Laboratory Safety Webinar:Creating a Culture of Safety December 5, 2013 3:30-4:30pm
Session Objectives • To identify relevant information in OSHA Laboratory Standard Appendix A and recommended resources • To identify strategies that encourage a “Culture of Safety” through training and ongoing support
OSHA Laboratory Standard (29 CR 1920.1450)https://www.osha.gov/pls/oshaweb/owadisp.show_document?p_table=STANDARDS&p_id=10106 • Appendix A provides employers assistance in developing an appropriate Chemical Hygiene Plan https://www.osha.gov/pls/oshaweb/owadisp.show_document?p_table=STANDARDS&p_id=10107 • Based on the National Research Council’s (NRC) 2011 edition of “Prudent Practices in the Laboratory: Handling and Management of Chemical Hazards” http://www.nap.edu/catalog.php?record_id=12654orwww.nap.edufor additional free resources • Appendix B provides a list of references
What does Appendix A tell us about a culture of safety? Let’s go back to the document introduction https://www.osha.gov/pls/oshaweb/owadisp.show_document?p_table=STANDARDS&p_id=10107
How do we establish a culture of safety? A. General Principles • Minimize All Chemical Exposures and Risks • Avoid Underestimation of Risk • Adhere to the Hierarchy of Controls • Provide Laboratory Ventilation • Institute a Chemical Hygiene Program • Observe PELs and TLVs
1. Minimize Exposure & Risks • Perform risk assessments for hazardous chemicals and procedures prior to lab work: • Identify chemicals to be used, amounts required and circumstances of use in the experiment. • Evaluate the hazards posed by the chemicals and the experimental conditions. • Reaction scale-ups pose special risks. • Select appropriate controls to minimize risks.
1. Minimize Exposure & Risks 5 questions: • What are the hazards? • What is the worst thing that could happen? • What can be done to prevent this from happening? • What can be done to protect from these hazards? • What should be done if something goes wrong?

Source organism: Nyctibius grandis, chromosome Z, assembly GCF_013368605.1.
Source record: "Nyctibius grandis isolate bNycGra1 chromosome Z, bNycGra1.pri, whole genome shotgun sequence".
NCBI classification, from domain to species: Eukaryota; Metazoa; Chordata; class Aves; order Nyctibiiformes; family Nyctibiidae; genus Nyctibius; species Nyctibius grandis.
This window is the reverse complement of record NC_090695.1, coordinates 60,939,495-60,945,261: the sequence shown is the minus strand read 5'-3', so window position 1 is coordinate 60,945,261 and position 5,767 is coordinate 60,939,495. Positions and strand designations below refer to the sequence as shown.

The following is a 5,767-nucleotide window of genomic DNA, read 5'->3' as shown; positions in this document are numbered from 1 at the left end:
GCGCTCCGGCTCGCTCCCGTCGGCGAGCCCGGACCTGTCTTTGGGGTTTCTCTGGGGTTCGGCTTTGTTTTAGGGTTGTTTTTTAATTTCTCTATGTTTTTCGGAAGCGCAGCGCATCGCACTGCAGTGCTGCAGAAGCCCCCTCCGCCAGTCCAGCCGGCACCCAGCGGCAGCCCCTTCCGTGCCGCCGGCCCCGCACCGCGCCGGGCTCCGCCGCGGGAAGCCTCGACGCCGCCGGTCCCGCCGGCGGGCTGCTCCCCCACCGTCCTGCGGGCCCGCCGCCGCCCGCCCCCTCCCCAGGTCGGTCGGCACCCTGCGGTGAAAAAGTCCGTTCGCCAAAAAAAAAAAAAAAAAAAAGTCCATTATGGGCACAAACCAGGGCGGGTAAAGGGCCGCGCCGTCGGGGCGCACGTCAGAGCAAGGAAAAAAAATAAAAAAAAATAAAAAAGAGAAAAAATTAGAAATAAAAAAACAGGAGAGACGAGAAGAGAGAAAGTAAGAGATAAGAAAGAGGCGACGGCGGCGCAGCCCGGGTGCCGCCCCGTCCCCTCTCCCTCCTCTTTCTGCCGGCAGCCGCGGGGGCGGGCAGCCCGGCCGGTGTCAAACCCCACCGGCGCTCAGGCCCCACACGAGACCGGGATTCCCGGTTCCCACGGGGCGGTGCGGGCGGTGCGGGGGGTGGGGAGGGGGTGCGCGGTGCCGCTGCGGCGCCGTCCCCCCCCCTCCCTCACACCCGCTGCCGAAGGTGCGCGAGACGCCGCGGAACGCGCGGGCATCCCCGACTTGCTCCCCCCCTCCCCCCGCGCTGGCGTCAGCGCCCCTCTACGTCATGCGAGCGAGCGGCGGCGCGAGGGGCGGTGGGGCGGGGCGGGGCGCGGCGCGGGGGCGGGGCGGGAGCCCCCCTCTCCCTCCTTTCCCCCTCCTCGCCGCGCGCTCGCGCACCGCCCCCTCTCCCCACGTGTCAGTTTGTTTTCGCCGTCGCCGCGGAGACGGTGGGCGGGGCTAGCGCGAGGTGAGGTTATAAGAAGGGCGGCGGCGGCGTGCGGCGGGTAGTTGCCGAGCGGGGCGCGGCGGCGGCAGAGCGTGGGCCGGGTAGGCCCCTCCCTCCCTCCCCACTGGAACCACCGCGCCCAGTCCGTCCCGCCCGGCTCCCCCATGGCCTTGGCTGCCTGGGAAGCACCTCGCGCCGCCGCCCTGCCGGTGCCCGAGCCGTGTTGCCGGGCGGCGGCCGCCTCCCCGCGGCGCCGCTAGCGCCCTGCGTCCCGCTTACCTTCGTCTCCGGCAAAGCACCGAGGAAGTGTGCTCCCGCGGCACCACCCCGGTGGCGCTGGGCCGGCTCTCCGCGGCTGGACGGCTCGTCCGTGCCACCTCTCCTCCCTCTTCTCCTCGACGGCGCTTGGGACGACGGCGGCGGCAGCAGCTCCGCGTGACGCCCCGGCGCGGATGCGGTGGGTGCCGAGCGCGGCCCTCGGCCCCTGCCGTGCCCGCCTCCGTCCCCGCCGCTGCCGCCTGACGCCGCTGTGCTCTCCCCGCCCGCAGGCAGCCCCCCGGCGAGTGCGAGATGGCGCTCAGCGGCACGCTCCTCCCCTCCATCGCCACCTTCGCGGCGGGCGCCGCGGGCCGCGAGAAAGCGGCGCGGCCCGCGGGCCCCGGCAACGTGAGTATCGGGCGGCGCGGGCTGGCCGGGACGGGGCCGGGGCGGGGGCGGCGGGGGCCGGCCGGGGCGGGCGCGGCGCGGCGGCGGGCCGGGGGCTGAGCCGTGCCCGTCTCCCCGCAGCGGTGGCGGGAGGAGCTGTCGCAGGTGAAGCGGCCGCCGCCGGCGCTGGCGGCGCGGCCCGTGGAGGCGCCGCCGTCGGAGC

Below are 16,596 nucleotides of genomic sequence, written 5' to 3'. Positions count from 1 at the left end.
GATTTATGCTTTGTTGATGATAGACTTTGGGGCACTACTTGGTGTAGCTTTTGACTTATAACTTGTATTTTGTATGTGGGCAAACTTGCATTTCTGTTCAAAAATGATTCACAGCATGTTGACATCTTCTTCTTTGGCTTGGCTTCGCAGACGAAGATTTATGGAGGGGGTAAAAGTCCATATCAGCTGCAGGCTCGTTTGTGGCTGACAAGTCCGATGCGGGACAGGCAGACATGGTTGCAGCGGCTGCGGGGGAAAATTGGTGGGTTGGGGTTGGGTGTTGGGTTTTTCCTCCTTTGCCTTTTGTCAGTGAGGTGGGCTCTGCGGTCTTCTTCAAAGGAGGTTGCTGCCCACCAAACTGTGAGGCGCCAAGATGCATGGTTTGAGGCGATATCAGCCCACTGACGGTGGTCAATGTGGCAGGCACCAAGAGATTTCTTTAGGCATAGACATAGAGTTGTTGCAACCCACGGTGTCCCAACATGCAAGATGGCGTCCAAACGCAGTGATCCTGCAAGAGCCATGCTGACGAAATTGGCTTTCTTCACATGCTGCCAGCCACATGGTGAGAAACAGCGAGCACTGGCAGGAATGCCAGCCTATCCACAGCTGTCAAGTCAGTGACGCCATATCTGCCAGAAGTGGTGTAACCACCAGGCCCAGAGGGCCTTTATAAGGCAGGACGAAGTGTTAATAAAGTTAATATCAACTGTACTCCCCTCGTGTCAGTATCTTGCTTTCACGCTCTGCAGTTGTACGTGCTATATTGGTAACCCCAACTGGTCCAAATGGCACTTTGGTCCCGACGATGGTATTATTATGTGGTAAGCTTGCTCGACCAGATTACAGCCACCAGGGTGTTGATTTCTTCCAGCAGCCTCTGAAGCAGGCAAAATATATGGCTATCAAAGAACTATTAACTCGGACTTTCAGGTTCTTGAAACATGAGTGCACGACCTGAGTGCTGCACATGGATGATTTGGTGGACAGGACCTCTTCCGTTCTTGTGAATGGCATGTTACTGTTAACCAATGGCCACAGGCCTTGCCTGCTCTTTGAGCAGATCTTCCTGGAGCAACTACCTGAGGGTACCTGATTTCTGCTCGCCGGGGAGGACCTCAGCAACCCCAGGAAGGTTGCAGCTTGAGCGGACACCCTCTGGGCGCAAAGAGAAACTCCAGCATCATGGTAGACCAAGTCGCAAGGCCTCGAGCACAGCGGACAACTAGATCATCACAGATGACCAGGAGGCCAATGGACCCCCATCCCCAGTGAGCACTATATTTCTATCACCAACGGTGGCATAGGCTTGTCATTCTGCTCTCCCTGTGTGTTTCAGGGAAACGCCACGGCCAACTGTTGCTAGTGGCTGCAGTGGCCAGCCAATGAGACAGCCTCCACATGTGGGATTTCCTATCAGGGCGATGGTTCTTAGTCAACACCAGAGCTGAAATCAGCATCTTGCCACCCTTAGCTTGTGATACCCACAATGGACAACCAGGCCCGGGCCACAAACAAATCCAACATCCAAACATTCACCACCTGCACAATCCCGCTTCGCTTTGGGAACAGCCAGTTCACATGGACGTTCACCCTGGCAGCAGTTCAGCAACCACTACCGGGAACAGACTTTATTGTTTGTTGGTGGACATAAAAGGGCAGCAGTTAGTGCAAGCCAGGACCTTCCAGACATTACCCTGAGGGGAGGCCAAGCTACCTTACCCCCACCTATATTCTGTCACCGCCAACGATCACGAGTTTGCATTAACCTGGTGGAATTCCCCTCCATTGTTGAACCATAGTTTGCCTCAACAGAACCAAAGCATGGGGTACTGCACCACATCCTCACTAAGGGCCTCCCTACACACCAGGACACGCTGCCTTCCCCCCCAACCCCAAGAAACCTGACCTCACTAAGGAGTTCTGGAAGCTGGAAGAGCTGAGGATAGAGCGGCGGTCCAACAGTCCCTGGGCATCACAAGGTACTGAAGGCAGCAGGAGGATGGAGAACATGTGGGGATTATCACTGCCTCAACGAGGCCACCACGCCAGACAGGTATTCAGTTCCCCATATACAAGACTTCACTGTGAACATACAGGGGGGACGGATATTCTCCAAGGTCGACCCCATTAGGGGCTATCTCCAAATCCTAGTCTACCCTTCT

2. Avoid Underestimation of Risk • Even for substances of no known significant hazard, exposure should be minimized. • Reference the MSDS/SDS for each chemical. • Before working with chemicals, know your procedure for accidental spill or fire, emergency numbers, and the location of all safety equipment.
3. Adhere to the Hierarchy of Controls • (most to least effective) • Engineering controls (remove it- fume hoods, barriers, etc.) • Administrative controls (scheduling) • Work practices (designated procedures to minimize hazard) • PPE (safety goggles, gloves, lab coats/aprons)
4. Provide Laboratory Ventilation • Chemicals should not be evaporated or stored in the fume hood. • Chemical hoods should be maintained, monitored, and routinely tested. • Laboratory air should not recirculated but exhausted directly outdoors.
5. Institute a Chemical Hygiene Program • “A comprehensive chemical hygiene program is required. It should be designed to minimize exposures, injuries, illnesses and incidents. There should be a regular continuing effort that includes program oversight, safe facilities, chemical hygiene planning, training, emergency preparedness and chemical security. The chemical hygiene program must be reviewed annually and updated as necessary…”
6. Observe the PELs and TLVs • OSHA’s Permissible Exposure Limits (PELs) must not be exceeded. • The American Conference of Governmental Industrial Hygienists’ Threshold Limit Values (TLVs) should also not be exceeded.
Appendix A also includes… • Responsibilities • The Laboratory Facility • Chemical Hygiene Plan (CHP) • General Procedures for Working with Chemicals • Safety Recommendations—Physical Hazards • Emergency Planning • Emergency Procedures • Laboratory Security
Recommendations • Make a topic of laboratory safety an item on every group meeting agenda. • Periodically review the results of lab inspections with the entire group. • Require that all accidents and incidents, even those that seem minor are reported so that the cause can be identified. • Review new experiment procedures with students and discuss all safety concerns. Consider less hazardous materials and procedures. • Make sure that all safety rules are followed from the instructor to visitors. • Recognize and reward students and staff for attention to safety.
Other Information • NSTA Position Statement− “Liability of Science Educators for Laboratory Safety” http://www.nsta.org/about/positions/liability.aspx
Contact Information Jami Inman Secondary Science Consultant Safety Contact K-12 Science Section Curriculum & Instruction Division NC Department of Public Instruction Contact Information: E-mail: firstname.lastname@example.org Phone: 919.807.3607